There seem to be 3 (maybe 4) separate questions here:
Sometimes I think, for example, that a mathematician cannot be religious. I mean, the idea of belief in a God is very antiquated and not coherent for a scientist like a mathematician.
As Frank pointed out, math and science aren't the same thing (from a philosophical point of view). Science is about empirical facts, while math is about relations of ideas. If anything a "pure" mathematician would be more inclined to rationalism, mathematical realism and Platonism than a physicist or a biologist. And from there, the leap to theism is much easier than it would be for an empiricist.
And this makes me curious because it let me believe that religion and science have really something in common – but I can't explain what.
There are many answers to this, but I would point to Quine's "Two Dogma's of Empiricism", where he states his belief that physics and Greek Mythology are just different degrees of the same thing.
To illustrate Quine's point: An ancient Greek would say that the sun is pushed through the sky by Apollo. Newton says the sun's movement is due to gravity. Both are using invisible metaphysical entities (Apollo, gravity) to explain the movement of the sun. It is not that gravity is a different kind of explanation than Apollo, only that it does a better job at predicting the sun's movement.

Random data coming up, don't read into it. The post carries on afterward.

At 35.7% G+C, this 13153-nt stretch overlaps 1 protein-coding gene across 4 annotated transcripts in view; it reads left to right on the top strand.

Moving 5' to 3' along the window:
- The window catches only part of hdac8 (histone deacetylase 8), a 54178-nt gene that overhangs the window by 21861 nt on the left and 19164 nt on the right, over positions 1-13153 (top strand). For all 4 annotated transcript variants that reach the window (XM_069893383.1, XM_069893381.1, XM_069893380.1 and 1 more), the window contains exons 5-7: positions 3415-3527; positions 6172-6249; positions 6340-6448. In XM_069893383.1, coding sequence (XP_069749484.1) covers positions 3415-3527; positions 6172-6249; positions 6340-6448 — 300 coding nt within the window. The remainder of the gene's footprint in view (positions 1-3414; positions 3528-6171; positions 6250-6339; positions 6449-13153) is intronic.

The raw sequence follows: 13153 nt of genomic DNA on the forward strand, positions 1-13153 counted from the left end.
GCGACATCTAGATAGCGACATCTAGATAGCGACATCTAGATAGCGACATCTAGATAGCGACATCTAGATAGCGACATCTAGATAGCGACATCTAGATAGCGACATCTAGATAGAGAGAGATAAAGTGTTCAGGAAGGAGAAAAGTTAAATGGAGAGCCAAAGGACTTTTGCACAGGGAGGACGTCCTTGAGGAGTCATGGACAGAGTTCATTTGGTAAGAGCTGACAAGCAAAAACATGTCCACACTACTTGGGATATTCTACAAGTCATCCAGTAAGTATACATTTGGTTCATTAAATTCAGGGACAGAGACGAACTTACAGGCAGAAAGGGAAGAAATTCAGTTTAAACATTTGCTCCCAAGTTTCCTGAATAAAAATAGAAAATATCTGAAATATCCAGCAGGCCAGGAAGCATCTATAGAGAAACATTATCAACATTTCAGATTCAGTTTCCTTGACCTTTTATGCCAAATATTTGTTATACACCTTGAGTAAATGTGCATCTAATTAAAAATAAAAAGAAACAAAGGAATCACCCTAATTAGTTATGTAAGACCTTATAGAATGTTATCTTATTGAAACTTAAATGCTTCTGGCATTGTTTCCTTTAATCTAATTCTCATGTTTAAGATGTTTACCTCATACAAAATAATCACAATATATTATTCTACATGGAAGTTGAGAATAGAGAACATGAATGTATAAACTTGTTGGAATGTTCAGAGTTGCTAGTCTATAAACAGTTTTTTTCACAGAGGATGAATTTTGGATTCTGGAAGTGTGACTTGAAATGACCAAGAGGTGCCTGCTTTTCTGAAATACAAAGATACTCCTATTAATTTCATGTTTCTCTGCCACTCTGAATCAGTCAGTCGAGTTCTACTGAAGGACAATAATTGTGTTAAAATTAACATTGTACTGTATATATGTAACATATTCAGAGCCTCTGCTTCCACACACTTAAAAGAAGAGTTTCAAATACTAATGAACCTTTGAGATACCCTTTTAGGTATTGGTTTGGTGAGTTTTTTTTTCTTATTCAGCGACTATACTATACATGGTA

If one wanted to avoid metaphysics and use only observable facts, then they have to avoid any invisible or abstract concepts and use only pure observation to describe the sun's movement. Quine claims (and most agree with him) that this is impossible, there will always be theoretical presuppositions and unobservable entities necessary for any useful scientific theory. See this post for more details.
Note that Quine himself was an atheist, so it wan't like he was trying to save religion or anything. On the contrary, he arrived at that conclusion after pondering the empiricist's efforts to separate science from metaphysics and realized that
I think, a scientist should accept only logical statements and the point of view of an atheist is more logical than others, I believe.
Logic can't prove or disprove religion, see this post for details. Per Quine's above mentioned results, as well as others such as Kuhn, theories (including religious views) can always be reconciled with facts, if one is willing to add additional assumptions. The claim that atheism is more logical (using the strict definition of logic) than belief is fallacious.
The reason that people interpret science as being in conflict with, and more logical than, religion is that in practice science has produced more results than religion (As Chris Sunami pointed out). Even most devout believers will go to their doctor not their priest when they have a serious disease. Quine argues that it is this pragmatic consideration which justifies atheism and materialism, not any logical considerations.
Others have argued that religion and science aren't contradictory. See this lecture by Rorty
What do you think?
As an atheist who is sympathetic to religious faith, I find that defenders of religions spend far too much time on the "science vs religion question", and not enough time trying to resolve the much bigger issue (to me) of religious pluralism. Most of the problems and bloodshed that come from religion seem to be about inter-religious conflict, not disputes between believers and scientists. I truly wish the Rortys, Plantinguas and Tariq Ramadans of the world would stop trying to defend faith from science and instead focus and defending faith from faith itself.